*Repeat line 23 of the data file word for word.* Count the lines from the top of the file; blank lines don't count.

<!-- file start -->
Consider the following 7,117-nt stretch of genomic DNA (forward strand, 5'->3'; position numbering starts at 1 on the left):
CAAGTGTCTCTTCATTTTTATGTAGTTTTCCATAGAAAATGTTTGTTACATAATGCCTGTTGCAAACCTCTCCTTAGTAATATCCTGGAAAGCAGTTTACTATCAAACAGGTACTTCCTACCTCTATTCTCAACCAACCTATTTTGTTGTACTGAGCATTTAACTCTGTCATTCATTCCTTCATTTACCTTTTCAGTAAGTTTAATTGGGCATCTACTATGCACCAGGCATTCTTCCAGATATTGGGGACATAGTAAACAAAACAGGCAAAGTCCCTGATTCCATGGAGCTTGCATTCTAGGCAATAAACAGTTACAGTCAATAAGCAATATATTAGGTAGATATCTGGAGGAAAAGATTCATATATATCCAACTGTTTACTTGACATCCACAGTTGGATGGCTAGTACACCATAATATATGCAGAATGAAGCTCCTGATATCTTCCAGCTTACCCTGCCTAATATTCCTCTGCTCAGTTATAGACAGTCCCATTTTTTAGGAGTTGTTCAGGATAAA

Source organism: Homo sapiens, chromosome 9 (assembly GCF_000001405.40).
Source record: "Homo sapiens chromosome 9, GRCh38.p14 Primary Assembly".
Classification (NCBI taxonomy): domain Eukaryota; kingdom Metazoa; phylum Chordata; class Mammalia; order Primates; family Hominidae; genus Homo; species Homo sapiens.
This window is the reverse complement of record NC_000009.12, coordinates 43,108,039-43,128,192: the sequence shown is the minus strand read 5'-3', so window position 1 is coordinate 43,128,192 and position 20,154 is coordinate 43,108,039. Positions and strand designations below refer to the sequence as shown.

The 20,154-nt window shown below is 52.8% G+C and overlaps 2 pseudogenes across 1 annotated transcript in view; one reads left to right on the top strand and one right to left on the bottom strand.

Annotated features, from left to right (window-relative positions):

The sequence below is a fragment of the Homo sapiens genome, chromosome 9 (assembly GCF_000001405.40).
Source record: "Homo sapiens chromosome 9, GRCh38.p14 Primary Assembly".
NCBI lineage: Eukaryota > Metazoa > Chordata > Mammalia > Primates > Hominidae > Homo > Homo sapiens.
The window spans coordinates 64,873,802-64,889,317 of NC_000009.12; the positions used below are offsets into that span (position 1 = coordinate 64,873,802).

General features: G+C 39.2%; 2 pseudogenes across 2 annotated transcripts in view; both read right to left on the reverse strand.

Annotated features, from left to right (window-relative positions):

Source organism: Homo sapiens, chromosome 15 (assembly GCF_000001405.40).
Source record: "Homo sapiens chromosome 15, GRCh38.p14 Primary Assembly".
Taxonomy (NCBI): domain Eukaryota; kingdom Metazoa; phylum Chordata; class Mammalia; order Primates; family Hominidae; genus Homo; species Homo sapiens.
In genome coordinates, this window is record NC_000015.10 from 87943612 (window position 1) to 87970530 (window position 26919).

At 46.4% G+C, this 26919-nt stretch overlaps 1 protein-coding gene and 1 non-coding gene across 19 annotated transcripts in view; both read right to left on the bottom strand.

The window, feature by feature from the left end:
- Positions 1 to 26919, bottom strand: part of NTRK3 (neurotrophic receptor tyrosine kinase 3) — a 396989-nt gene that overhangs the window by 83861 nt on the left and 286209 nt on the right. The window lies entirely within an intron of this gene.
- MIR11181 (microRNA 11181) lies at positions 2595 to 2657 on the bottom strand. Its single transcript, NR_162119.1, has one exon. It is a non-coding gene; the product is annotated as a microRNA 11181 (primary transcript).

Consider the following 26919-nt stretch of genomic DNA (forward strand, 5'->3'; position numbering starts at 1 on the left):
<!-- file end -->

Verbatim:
Consider the following 26919-nt stretch of genomic DNA (forward strand, 5'->3'; position numbering starts at 1 on the left):